TAIPEI, Taiwan (TheStreet) -- China's more aggressive steps to halt the sharp drop in stock prices triggered a rally on Monday, but it's unclear just how effective the measures will be over the long-term.
After taking a largely hands-off approach, China's stock market regulator moved over the weekend to reassure investors rattled by the market's 27% drop over the past month.
Among the steps, China's central bank funneled more money into the state-owned China Securities Finance Corp., which provides margin loan services to brokerages. The intent was to make the brokerages less likely to call in loans to the masses of mom-and-pop Chinese investors who have pushed the stock market 150% higher over the past year.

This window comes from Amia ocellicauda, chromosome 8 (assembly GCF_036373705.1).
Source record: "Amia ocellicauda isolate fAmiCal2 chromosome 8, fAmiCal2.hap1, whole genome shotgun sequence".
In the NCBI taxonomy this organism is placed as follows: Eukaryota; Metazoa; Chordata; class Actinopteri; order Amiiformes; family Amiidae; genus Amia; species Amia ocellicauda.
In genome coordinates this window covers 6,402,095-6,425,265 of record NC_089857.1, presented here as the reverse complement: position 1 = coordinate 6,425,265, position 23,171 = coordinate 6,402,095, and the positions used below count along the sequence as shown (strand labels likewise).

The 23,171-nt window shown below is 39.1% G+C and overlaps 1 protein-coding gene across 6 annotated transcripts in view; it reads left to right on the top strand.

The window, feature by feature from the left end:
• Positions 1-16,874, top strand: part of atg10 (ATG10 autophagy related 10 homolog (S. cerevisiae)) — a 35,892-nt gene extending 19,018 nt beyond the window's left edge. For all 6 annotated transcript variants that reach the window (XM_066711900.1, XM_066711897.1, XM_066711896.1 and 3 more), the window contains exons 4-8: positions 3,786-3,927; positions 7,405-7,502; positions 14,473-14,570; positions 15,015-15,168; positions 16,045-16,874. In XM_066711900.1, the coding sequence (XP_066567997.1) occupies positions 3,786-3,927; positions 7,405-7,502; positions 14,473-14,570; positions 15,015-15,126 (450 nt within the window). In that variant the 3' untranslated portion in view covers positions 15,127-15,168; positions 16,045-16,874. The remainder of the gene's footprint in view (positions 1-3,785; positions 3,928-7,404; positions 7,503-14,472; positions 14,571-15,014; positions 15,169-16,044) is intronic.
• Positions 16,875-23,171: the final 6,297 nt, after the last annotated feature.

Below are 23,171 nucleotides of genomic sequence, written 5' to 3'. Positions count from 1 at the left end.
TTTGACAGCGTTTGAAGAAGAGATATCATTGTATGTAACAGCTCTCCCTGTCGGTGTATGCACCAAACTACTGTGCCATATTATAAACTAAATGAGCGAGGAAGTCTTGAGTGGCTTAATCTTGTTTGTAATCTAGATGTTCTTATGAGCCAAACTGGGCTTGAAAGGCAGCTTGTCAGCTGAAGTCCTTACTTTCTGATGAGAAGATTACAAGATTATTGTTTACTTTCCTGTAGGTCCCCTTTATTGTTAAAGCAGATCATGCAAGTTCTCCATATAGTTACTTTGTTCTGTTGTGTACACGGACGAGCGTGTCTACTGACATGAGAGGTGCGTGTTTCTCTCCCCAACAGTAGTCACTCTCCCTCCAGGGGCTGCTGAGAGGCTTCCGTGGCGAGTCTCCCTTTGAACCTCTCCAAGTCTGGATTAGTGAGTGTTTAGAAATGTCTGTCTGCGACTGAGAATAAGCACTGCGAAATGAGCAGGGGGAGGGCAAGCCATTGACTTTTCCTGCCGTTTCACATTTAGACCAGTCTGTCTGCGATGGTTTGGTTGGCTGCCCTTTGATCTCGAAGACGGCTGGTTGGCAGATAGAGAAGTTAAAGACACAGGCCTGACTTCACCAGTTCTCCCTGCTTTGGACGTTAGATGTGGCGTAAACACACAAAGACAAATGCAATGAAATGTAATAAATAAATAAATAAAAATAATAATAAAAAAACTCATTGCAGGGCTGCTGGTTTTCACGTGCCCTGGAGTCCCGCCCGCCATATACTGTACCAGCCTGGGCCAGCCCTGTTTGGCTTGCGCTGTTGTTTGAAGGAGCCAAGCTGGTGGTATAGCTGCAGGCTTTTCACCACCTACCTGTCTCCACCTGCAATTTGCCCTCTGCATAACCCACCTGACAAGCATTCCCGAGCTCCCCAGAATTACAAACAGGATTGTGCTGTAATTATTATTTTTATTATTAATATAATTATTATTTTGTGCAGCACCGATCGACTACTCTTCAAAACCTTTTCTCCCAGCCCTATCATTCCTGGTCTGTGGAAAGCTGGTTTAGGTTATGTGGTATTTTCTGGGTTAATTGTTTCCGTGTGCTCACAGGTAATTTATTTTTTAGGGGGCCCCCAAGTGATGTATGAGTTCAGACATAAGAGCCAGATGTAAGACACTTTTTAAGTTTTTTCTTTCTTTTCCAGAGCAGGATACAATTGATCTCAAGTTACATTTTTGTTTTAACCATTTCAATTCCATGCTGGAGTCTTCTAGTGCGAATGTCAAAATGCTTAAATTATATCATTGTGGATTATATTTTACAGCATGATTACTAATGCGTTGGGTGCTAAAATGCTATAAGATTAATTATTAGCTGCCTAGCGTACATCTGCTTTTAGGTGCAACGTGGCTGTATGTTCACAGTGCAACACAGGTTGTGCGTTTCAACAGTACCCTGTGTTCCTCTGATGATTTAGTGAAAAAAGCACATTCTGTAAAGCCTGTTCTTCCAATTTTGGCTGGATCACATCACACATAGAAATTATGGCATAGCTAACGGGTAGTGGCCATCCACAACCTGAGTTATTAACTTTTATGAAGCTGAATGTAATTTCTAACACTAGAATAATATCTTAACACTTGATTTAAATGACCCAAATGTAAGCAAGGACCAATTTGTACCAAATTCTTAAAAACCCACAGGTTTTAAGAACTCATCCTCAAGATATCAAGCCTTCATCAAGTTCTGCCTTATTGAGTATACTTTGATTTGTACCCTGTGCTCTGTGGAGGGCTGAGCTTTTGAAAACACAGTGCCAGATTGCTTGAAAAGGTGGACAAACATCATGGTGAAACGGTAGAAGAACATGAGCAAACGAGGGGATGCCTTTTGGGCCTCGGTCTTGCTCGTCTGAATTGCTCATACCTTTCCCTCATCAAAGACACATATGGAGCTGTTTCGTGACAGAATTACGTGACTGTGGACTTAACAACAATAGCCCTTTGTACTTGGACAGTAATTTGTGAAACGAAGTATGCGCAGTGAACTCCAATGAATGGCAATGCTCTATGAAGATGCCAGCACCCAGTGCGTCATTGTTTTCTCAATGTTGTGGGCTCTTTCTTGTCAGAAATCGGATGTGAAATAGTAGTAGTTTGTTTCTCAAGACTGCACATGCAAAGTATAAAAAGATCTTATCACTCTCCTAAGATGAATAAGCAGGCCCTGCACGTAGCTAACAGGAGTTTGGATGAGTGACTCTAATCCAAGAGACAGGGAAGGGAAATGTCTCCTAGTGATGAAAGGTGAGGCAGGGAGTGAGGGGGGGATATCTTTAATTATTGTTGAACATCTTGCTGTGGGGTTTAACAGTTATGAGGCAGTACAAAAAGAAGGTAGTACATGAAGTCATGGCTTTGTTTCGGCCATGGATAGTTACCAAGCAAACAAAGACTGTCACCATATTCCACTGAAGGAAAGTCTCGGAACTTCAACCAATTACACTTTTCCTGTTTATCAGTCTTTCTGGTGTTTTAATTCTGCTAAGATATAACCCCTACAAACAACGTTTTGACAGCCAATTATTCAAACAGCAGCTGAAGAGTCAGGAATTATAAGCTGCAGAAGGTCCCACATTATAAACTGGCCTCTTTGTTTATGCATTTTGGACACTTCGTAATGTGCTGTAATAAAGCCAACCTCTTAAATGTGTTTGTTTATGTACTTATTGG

Stocks reversed course on Monday, with the benchmark Shanghai Composite Index gaining 2.4%.
"The rescue package is targeting the right thing, and in principle it could work," said Tim Condon, Singapore-based Asia head of Research at ING Financial Markets. "If (brokers) are worried their margin loans aren't going to be rolled over, and if that fear is taken away, then the pressure stops and it becomes self-reinforcing."
But like other stock-propping measures attempted since the benchmark Shanghai Composite Index began declining, support for margin trading might do little or nothing over the longer term, especially as investors widely suspect the market had reached bubble proportions on unrealistic valuations.